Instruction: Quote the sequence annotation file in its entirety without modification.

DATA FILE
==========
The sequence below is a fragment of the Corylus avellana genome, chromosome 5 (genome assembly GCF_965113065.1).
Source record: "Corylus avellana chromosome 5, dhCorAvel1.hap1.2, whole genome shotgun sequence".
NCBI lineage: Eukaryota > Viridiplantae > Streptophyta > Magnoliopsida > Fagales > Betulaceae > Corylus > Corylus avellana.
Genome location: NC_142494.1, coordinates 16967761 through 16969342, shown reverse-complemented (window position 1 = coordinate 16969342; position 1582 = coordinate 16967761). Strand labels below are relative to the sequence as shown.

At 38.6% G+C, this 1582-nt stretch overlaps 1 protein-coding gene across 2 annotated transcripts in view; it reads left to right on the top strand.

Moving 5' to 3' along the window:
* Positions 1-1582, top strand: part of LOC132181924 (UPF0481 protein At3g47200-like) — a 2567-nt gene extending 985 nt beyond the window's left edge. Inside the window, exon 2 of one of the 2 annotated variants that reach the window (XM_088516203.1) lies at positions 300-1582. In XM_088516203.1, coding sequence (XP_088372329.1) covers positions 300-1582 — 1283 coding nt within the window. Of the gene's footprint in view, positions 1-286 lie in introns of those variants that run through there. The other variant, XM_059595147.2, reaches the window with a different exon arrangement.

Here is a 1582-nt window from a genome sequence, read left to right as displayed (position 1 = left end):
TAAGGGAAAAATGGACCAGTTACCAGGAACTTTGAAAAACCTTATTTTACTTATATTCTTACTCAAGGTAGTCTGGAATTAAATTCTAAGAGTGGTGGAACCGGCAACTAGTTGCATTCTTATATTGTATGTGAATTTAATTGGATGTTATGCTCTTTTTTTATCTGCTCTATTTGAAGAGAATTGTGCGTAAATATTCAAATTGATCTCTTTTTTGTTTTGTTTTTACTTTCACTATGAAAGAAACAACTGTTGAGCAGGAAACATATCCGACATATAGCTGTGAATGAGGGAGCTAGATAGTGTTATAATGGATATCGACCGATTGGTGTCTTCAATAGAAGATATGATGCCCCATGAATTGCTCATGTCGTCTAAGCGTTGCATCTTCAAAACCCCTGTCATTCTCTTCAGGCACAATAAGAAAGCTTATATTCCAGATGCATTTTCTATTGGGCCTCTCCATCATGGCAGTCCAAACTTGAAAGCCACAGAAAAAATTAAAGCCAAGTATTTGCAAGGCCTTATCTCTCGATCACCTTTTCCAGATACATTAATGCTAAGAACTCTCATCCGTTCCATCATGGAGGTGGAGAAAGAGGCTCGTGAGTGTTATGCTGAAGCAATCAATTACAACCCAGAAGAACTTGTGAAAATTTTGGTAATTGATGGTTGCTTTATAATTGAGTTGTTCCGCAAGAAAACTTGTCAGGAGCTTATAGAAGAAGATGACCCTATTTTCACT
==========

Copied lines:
The sequence below is a fragment of the Corylus avellana genome, chromosome 5 (genome assembly GCF_965113065.1).
Source record: "Corylus avellana chromosome 5, dhCorAvel1.hap1.2, whole genome shotgun sequence".
NCBI lineage: Eukaryota > Viridiplantae > Streptophyta > Magnoliopsida > Fagales > Betulaceae > Corylus > Corylus avellana.
Genome location: NC_142494.1, coordinates 16967761 through 16969342, shown reverse-complemented (window position 1 = coordinate 16969342; position 1582 = coordinate 16967761). Strand labels below are relative to the sequence as shown.

At 38.6% G+C, this 1582-nt stretch overlaps 1 protein-coding gene across 2 annotated transcripts in view; it reads left to right on the top strand.

Moving 5' to 3' along the window:
* Positions 1-1582, top strand: part of LOC132181924 (UPF0481 protein At3g47200-like) — a 2567-nt gene extending 985 nt beyond the window's left edge. Inside the window, exon 2 of one of the 2 annotated variants that reach the window (XM_088516203.1) lies at positions 300-1582. In XM_088516203.1, coding sequence (XP_088372329.1) covers positions 300-1582 — 1283 coding nt within the window. Of the gene's footprint in view, positions 1-286 lie in introns of those variants that run through there. The other variant, XM_059595147.2, reaches the window with a different exon arrangement.

Here is a 1582-nt window from a genome sequence, read left to right as displayed (position 1 = left end):
TAAGGGAAAAATGGACCAGTTACCAGGAACTTTGAAAAACCTTATTTTACTTATATTCTTACTCAAGGTAGTCTGGAATTAAATTCTAAGAGTGGTGGAACCGGCAACTAGTTGCATTCTTATATTGTATGTGAATTTAATTGGATGTTATGCTCTTTTTTTATCTGCTCTATTTGAAGAGAATTGTGCGTAAATATTCAAATTGATCTCTTTTTTGTTTTGTTTTTACTTTCACTATGAAAGAAACAACTGTTGAGCAGGAAACATATCCGACATATAGCTGTGAATGAGGGAGCTAGATAGTGTTATAATGGATATCGACCGATTGGTGTCTTCAATAGAAGATATGATGCCCCATGAATTGCTCATGTCGTCTAAGCGTTGCATCTTCAAAACCCCTGTCATTCTCTTCAGGCACAATAAGAAAGCTTATATTCCAGATGCATTTTCTATTGGGCCTCTCCATCATGGCAGTCCAAACTTGAAAGCCACAGAAAAAATTAAAGCCAAGTATTTGCAAGGCCTTATCTCTCGATCACCTTTTCCAGATACATTAATGCTAAGAACTCTCATCCGTTCCATCATGGAGGTGGAGAAAGAGGCTCGTGAGTGTTATGCTGAAGCAATCAATTACAACCCAGAAGAACTTGTGAAAATTTTGGTAATTGATGGTTGCTTTATAATTGAGTTGTTCCGCAAGAAAACTTGTCAGGAGCTTATAGAAGAAGATGACCCTATTTTCACT